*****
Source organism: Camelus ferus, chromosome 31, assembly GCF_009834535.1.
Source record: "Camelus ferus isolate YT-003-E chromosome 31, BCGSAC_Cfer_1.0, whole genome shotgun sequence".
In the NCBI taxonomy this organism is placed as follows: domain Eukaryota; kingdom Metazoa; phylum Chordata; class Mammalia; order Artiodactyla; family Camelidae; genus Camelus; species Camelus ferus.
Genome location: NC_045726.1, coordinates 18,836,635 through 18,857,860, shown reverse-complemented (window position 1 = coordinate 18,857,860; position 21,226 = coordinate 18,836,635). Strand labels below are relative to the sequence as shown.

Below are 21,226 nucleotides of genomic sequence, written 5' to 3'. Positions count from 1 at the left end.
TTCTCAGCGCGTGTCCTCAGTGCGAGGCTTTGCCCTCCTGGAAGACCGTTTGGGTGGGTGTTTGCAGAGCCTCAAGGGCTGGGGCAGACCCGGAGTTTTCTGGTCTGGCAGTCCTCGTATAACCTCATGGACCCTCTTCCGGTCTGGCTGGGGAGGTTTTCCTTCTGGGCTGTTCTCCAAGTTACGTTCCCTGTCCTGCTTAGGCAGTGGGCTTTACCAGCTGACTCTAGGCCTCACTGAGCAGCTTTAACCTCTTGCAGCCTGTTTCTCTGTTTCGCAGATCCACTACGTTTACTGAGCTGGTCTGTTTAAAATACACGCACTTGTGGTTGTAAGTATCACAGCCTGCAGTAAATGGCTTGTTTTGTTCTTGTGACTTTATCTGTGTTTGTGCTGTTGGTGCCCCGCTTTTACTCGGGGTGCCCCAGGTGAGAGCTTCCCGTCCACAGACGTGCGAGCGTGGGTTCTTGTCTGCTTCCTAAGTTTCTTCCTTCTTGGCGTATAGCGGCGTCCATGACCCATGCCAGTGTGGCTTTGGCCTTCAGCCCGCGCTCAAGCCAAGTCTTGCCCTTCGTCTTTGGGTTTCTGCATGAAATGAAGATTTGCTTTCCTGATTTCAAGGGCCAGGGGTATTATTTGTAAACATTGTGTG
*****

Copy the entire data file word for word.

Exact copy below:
Source organism: Camelus ferus, chromosome 31, assembly GCF_009834535.1.
Source record: "Camelus ferus isolate YT-003-E chromosome 31, BCGSAC_Cfer_1.0, whole genome shotgun sequence".
In the NCBI taxonomy this organism is placed as follows: domain Eukaryota; kingdom Metazoa; phylum Chordata; class Mammalia; order Artiodactyla; family Camelidae; genus Camelus; species Camelus ferus.
Genome location: NC_045726.1, coordinates 18,836,635 through 18,857,860, shown reverse-complemented (window position 1 = coordinate 18,857,860; position 21,226 = coordinate 18,836,635). Strand labels below are relative to the sequence as shown.

Below are 21,226 nucleotides of genomic sequence, written 5' to 3'. Positions count from 1 at the left end.
TTCTCAGCGCGTGTCCTCAGTGCGAGGCTTTGCCCTCCTGGAAGACCGTTTGGGTGGGTGTTTGCAGAGCCTCAAGGGCTGGGGCAGACCCGGAGTTTTCTGGTCTGGCAGTCCTCGTATAACCTCATGGACCCTCTTCCGGTCTGGCTGGGGAGGTTTTCCTTCTGGGCTGTTCTCCAAGTTACGTTCCCTGTCCTGCTTAGGCAGTGGGCTTTACCAGCTGACTCTAGGCCTCACTGAGCAGCTTTAACCTCTTGCAGCCTGTTTCTCTGTTTCGCAGATCCACTACGTTTACTGAGCTGGTCTGTTTAAAATACACGCACTTGTGGTTGTAAGTATCACAGCCTGCAGTAAATGGCTTGTTTTGTTCTTGTGACTTTATCTGTGTTTGTGCTGTTGGTGCCCCGCTTTTACTCGGGGTGCCCCAGGTGAGAGCTTCCCGTCCACAGACGTGCGAGCGTGGGTTCTTGTCTGCTTCCTAAGTTTCTTCCTTCTTGGCGTATAGCGGCGTCCATGACCCATGCCAGTGTGGCTTTGGCCTTCAGCCCGCGCTCAAGCCAAGTCTTGCCCTTCGTCTTTGGGTTTCTGCATGAAATGAAGATTTGCTTTCCTGATTTCAAGGGCCAGGGGTATTATTTGTAAACATTGTGTG